There were moments that should have been really emotive — for instance, discovering you’re surrounded by automatons which don’t even look that human, but somehow you never noticed. That should surely have been freaky and weird and you should have felt for the character, but it was just kind of flat. Or the ending: the reader should have felt sorry, glad, horrified… something. But it totally didn’t work for me.

It’s an interesting concept, but it left some questions in my mind and just… didn’t engage me much on an emotional level.

Rating: 2/5

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Review – The Honjin Murders

Posted March 2, 2020 by Nikki in Reviews / 0 Comments

Cover of The Honjin Murders by Seishi YokomizoThe Honjin Murders, Seishi Yokomizo, trans. Louise Heal Kawai

The Honjin Murders is a classic Japanese murder mystery in translation, drawing very much from the sort of locked room mysteries favoured by John Dickson Carr, whose books are even referenced in the story. A couple are slain on their wedding night, and a mysterious three-fingered man is implicated, though the room the two were in was locked from the inside and no one should have been able to gain access.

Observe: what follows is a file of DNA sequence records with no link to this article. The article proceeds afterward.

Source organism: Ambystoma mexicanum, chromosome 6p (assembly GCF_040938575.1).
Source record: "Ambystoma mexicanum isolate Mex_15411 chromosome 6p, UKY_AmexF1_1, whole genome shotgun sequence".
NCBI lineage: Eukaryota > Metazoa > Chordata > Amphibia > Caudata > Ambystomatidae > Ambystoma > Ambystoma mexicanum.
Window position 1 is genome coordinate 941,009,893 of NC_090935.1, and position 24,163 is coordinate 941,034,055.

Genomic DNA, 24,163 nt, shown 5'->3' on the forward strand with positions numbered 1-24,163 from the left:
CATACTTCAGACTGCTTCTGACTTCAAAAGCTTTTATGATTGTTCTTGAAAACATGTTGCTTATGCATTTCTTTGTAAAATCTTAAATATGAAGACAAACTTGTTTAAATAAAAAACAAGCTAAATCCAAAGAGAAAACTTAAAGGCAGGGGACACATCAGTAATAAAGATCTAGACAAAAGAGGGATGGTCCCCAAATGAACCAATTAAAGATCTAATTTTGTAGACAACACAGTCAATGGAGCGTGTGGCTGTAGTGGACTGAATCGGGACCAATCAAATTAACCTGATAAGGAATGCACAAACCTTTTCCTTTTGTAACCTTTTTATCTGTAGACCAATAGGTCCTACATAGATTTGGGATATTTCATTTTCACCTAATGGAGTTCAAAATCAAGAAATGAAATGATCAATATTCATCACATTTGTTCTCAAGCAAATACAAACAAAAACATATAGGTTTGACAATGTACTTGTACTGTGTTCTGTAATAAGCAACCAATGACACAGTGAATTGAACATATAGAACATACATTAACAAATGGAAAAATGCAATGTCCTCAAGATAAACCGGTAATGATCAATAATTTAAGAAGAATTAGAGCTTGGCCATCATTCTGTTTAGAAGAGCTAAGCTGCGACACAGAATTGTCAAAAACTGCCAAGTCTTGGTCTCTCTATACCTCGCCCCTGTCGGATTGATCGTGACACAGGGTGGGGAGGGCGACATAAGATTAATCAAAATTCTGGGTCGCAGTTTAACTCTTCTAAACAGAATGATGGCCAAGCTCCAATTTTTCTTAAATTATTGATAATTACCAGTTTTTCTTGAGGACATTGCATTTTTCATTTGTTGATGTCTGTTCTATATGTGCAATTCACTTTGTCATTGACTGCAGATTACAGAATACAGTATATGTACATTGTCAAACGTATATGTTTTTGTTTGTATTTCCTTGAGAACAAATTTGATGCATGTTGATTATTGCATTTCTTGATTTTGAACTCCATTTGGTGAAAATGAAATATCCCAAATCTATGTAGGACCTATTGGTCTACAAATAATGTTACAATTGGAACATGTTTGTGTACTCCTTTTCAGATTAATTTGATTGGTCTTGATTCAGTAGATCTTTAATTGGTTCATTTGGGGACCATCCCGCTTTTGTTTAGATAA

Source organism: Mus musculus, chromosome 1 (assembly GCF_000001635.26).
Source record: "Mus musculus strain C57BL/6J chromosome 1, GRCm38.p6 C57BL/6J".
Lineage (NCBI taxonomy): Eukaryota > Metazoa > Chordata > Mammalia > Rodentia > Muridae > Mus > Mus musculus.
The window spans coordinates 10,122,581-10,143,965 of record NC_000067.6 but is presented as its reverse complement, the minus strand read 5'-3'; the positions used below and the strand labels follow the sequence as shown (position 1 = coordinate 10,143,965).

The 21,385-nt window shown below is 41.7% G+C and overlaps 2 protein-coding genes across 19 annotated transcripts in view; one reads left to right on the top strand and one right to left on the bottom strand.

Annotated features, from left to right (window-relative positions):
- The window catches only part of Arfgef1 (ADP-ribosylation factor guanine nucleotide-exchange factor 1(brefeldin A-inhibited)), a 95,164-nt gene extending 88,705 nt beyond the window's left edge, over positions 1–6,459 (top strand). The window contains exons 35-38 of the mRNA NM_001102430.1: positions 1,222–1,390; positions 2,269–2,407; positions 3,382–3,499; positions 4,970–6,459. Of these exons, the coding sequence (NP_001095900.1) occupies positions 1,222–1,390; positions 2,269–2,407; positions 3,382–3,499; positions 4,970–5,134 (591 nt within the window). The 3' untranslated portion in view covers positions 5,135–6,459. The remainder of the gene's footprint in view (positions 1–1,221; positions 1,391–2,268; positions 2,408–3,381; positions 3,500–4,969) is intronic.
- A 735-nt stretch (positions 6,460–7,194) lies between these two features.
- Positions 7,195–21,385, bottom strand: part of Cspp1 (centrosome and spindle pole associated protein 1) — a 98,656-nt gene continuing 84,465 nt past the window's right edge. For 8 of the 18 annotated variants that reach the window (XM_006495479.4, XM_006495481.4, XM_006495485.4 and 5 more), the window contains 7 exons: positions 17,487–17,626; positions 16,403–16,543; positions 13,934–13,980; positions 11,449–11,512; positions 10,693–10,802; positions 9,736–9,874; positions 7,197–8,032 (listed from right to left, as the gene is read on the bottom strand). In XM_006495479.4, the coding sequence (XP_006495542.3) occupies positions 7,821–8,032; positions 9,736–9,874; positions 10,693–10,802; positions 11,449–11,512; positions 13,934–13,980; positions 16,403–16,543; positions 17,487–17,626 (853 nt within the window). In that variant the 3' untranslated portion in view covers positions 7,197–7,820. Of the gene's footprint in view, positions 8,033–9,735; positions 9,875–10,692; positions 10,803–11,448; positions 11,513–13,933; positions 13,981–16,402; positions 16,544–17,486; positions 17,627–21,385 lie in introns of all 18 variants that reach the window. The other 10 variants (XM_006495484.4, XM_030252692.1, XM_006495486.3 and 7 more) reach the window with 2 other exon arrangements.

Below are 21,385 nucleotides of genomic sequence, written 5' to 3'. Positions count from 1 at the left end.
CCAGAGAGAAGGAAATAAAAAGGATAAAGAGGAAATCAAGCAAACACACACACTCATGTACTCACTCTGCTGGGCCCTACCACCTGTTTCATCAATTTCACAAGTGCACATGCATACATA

It’s a bit of an odd set-up, because the story is told by a writer of detective fiction who only finds out about the murder later — it’s written as if it’s a true crime story being reconstructed after the fact, which does at times give it a blandness. There’s no real urgency to it, though partly that’s probably due to the translation. Other than the fact that it’s in translation, it’s not particularly uniquely Japanese; there are kotos and katanas and tatami mats, but exchange a few details and it’s a book by John Dickson Carr. That might be an upside, for you… however, I’m afraid I don’t really get along with John Dickson Carr, though I persist in trying.

It was so deliberately referential and so distant from the action, it just didn’t really work for me.

Rating: 2/5

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Review – The Ruin of Gabriel Ashleigh

Posted March 2, 2020 by Nikki in Reviews / 0 Comments

Cover of The Ruin of Gabriel Ashleigh by KJ CharlesThe Ruin of Gabriel Ashleigh, K.J. Charles

This is a short story set in the world of a trilogy I haven’t read, so it feels like just a bit of a teaser. Gabriel Ashley has just made a big mistake: he gambled against a man who was an enemy of his brother’s back when they were at university, who he further insulted when he met him in person by being a drunk idiot, and he’s lost everything. The man in question, Francis Webster, has invited him round to pay up, and proposes another game. Ash ends up with absolutely nothing to bet… except his coat, his shirt, himself…

Ash is a cutie — he’s messed things up with Francis, but he knows it and tries to apologise, and he’s ready to face the consequences of his actions. Francis comes off badly at first, and I’m not 100% in love with the whole scenario, but it’s saved by Ash’s explicit and enthusiastic consent, and the fact that Ash is the one to push the situation into sex.